Bone grafting (transplanting bone from one site to another) is another procedure. For osteonecrosis of the hip, this can involve removing the dead area of bone and replacing it with more normal bone from elsewhere in the body. This graft supports the weakened area of bone and stimulates the body to form new, living bone in the affected area.
An osteotomy is another procedure designed to save the affected joint. This procedure is done particularly in the region of the hip and may be suitable for younger people in whom some degree of collapse already has occurred, which makes them poor candidates for core decompression or other procedures. Usually the osteonecrosis is in the weight-bearing area of the femoral head. An osteotomy changes the position of the bone so that the weight of the body is now supported by a normal area of the femoral head and not by the collapsed area.
Bone grafting and osteotomy are difficult procedures, however, and are not often done in the United States. They require a person to spend up to 6 months on crutches. These procedures are done only at selected centers that have the surgical experience and facilities to achieve the best results.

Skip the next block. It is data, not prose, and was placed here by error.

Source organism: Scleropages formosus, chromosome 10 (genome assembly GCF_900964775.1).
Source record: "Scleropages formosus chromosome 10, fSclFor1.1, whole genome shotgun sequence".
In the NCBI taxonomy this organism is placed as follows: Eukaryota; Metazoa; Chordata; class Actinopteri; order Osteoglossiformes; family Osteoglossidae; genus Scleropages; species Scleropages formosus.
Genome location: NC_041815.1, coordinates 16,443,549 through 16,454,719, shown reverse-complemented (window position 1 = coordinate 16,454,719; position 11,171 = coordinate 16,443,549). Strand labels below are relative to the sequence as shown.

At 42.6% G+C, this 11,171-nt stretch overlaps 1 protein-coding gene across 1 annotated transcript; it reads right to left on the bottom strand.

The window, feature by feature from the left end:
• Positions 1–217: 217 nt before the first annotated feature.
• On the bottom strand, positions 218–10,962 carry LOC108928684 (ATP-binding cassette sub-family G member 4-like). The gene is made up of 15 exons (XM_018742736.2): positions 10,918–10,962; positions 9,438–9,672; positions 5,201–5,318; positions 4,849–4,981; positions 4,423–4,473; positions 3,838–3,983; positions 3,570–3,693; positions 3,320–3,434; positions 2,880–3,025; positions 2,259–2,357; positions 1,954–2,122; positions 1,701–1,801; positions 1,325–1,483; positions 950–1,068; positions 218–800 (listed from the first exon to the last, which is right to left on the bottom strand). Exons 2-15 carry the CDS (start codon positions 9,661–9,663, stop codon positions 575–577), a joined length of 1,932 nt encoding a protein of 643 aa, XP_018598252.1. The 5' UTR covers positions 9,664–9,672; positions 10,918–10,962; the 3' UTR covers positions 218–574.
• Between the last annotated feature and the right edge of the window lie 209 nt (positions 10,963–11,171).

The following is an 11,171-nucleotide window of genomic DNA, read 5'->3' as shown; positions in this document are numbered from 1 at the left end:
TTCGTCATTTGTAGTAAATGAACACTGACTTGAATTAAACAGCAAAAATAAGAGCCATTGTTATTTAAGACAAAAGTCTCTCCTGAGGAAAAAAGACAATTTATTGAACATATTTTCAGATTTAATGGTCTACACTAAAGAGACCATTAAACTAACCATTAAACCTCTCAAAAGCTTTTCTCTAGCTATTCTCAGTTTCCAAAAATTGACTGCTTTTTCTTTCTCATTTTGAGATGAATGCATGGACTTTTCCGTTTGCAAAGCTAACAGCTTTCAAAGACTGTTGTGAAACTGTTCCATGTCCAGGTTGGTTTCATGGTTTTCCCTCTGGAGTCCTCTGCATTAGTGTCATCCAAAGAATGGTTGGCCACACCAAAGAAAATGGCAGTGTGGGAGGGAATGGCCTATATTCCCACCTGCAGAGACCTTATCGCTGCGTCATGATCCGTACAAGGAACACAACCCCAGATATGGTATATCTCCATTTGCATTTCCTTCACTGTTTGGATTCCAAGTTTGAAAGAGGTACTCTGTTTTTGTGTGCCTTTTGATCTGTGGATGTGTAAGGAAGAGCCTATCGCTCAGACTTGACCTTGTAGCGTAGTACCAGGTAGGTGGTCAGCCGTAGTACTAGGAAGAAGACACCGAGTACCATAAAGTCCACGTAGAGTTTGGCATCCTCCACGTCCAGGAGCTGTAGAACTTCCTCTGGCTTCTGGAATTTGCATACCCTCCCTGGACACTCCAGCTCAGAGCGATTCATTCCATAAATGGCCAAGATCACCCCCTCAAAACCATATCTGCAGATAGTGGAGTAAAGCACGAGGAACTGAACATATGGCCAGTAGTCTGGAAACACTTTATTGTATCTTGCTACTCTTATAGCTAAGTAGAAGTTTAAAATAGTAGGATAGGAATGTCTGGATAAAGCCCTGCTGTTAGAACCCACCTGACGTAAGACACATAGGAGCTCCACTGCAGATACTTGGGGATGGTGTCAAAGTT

A total joint replacement is an effective procedure to relieve pain and restore motion if osteonecrosis has caused significant joint collapse and osteoarthritis. About 95% of people benefit from total replacement of the hip or knee (see Hip replacement). With modern techniques and devices, most daily activities can be resumed within 3 months and most joints should last more than 15 to 20 years.
In younger people with osteonecrosis, a total joint replacement may have to be revised (called revision surgery) or replaced at some later time. However, with modern devices, revision surgery has become much less common. Because total joint replacement is now so successful, there is much less need to do other procedures that replace part of the joint or remove the surface cartilage and place a cap on each bone end.
Occasionally, a partial or total replacement of an extremely painful knee or shoulder may be needed for advanced osteonecrosis that is not alleviated by nonsurgical treatment.